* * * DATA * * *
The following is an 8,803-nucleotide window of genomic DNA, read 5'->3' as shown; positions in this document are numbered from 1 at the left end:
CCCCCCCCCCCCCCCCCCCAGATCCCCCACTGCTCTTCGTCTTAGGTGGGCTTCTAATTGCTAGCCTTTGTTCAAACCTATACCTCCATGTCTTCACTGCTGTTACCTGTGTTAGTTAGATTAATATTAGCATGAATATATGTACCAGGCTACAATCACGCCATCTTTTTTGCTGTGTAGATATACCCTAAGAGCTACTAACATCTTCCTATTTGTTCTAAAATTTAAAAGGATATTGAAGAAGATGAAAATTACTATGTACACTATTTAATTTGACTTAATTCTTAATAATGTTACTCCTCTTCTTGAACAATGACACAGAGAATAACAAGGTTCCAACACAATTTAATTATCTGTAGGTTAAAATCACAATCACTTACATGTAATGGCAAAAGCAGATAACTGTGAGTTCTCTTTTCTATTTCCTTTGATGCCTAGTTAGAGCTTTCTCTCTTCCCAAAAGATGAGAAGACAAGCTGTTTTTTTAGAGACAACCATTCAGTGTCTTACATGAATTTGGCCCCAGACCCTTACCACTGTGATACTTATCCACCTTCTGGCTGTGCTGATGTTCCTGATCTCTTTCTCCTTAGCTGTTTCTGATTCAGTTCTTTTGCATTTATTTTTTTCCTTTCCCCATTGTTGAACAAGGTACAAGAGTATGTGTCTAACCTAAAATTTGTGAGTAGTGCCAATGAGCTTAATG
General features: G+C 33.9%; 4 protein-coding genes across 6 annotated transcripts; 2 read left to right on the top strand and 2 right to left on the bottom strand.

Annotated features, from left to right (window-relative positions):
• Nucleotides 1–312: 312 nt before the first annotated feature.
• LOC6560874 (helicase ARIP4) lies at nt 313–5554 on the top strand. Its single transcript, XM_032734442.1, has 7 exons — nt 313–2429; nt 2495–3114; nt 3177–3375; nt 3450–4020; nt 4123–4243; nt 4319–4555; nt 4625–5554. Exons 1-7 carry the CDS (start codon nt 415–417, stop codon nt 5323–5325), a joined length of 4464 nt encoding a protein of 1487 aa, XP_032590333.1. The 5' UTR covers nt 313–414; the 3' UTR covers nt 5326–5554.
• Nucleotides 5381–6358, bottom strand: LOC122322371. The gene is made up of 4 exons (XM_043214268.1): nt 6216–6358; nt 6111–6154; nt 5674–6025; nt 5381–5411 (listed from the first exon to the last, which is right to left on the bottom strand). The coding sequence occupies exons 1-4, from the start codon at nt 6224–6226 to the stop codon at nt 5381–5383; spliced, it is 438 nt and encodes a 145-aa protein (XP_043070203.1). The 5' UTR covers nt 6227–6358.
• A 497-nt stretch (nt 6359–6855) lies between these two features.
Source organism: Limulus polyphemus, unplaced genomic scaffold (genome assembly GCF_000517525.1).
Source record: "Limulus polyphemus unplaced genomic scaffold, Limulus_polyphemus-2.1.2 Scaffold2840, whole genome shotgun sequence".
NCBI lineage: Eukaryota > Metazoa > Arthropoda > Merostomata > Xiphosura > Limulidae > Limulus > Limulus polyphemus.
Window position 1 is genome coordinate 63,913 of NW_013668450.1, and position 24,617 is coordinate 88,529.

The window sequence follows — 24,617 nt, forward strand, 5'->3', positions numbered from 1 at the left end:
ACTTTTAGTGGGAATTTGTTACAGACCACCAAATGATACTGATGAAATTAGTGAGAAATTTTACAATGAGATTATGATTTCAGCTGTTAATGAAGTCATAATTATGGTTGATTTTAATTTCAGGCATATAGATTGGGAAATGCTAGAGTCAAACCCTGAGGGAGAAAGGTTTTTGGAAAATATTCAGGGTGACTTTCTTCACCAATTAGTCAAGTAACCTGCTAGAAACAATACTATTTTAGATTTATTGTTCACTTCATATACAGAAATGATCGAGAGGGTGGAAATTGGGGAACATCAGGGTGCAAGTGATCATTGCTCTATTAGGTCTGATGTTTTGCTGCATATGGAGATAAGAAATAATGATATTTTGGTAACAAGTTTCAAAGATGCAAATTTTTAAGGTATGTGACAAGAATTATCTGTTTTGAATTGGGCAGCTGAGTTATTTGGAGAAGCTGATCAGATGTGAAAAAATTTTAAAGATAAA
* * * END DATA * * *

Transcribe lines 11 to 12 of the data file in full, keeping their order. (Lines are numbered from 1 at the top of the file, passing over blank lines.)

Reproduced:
NCBI lineage: Eukaryota > Metazoa > Arthropoda > Merostomata > Xiphosura > Limulidae > Limulus > Limulus polyphemus.
Window position 1 is genome coordinate 63,913 of NW_013668450.1, and position 24,617 is coordinate 88,529.